The Government's bill allowing police to take DNA samples off all people charged with an imprisonable offence will have to be phased in in two stages, says Justice Minister Simon Power.
The phasing would allow Environmental Science and Research to adjust to the increased workload from the new regime, he said yesterday.
"What we will probably do is look at legislation that will expand the group of offences at a first instance, and then 12 or 14 months down the track completely capture all those offences. It is just a capacity issue really."'
Mr Power visited ESR last week to discuss the matter.
The legislation is among a group of law and order bills that will be introduced in the first two weeks of Parliament, which resumes tomorrow.
The next two weeks of Parliament will be the last chance the new National Government has to pass bills that are part of its first-100-days programme of priorities, which it campaigned strongly on.
At present samples can be taken from people convicted of an offence but the Criminal Investigation (Bodily Samples) Amendment Bill lowers the bar further to people charged with an imprisonable offence.
The samples would be destroyed if the accused was found not guilty or if the charges were dropped.
"It has got to be a tool for assisting the police as well as a tool for determining innocence," Mr Power said.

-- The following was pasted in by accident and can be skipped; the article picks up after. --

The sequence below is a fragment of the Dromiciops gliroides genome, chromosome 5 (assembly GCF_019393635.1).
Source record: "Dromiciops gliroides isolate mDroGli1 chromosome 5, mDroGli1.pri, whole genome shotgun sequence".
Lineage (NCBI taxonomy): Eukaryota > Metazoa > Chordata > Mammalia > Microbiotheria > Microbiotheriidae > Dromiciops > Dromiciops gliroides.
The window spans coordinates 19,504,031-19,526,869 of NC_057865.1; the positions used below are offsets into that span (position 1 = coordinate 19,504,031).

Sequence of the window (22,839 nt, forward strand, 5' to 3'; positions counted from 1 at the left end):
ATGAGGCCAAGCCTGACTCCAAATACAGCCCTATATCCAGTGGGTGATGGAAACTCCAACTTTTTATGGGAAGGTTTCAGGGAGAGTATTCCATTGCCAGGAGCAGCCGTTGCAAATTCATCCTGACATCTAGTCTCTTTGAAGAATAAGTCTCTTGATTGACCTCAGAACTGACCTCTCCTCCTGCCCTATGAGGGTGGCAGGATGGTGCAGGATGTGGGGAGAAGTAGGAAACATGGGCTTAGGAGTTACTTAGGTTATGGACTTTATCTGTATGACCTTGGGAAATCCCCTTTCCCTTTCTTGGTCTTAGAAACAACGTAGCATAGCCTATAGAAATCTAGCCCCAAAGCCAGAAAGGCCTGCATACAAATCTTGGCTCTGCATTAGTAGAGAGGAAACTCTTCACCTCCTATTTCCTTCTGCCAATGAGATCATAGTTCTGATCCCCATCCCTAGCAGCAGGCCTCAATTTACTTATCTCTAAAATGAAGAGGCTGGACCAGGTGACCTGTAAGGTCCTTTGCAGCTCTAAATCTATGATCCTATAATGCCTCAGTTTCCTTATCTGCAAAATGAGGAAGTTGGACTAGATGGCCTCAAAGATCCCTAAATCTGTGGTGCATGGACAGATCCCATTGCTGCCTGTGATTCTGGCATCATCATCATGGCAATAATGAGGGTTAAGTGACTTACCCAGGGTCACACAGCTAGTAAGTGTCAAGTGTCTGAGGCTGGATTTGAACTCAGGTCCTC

Before the House rose for Christmas, the new Government passed two law and order bills: one making it harder to get bail and one increasing the sentences for crimes against children.
A bill allowing police to issue on-the-spot protection orders as a tool to handle domestic violence was sent to a select committee.
Mr Power said the estimate of increased prisoner numbers as a result of the policies was still around 572 and the Government still had plans to build a new prison in the next three years.
* Law and order agenda
Bills for Introduction in the next two weeks:
Gangs and Organised Crime Bill
Will extend police surveillance powers on gangs; give local government more power to remove gang fortification; make gang membership an aggravating factor in sentencing.
The Sentencing and Parole Reform Bill
Will allow the sentence of life without parole for convicted murderers who have previously served a sentence of five years or more for a violent offence; and give court the option of sentencing the worst murderers to life without the possibility of release.
The Criminal Investigation (Bodily Samples) Amendment Bill
Will allow the police to take a DNA sample from anybody charged with an imprisonable offence, the sample to be destroyed if charges are dropped or the accused is not convicted.
Will establish the 12-month bootcamp style Freshstart programmes, up to 12 months for serious young offenders, double Youth Court sentences from three months to six months and extend Youth Court jurisdiction to 12 and 13 year olds.
The Sentencing (Offender Levy) Amendment Bill
Sets a $50 levy on every person convicted of a crime which will go towards compensating victims of crime for expenses such as travel to court cases and parole hearings.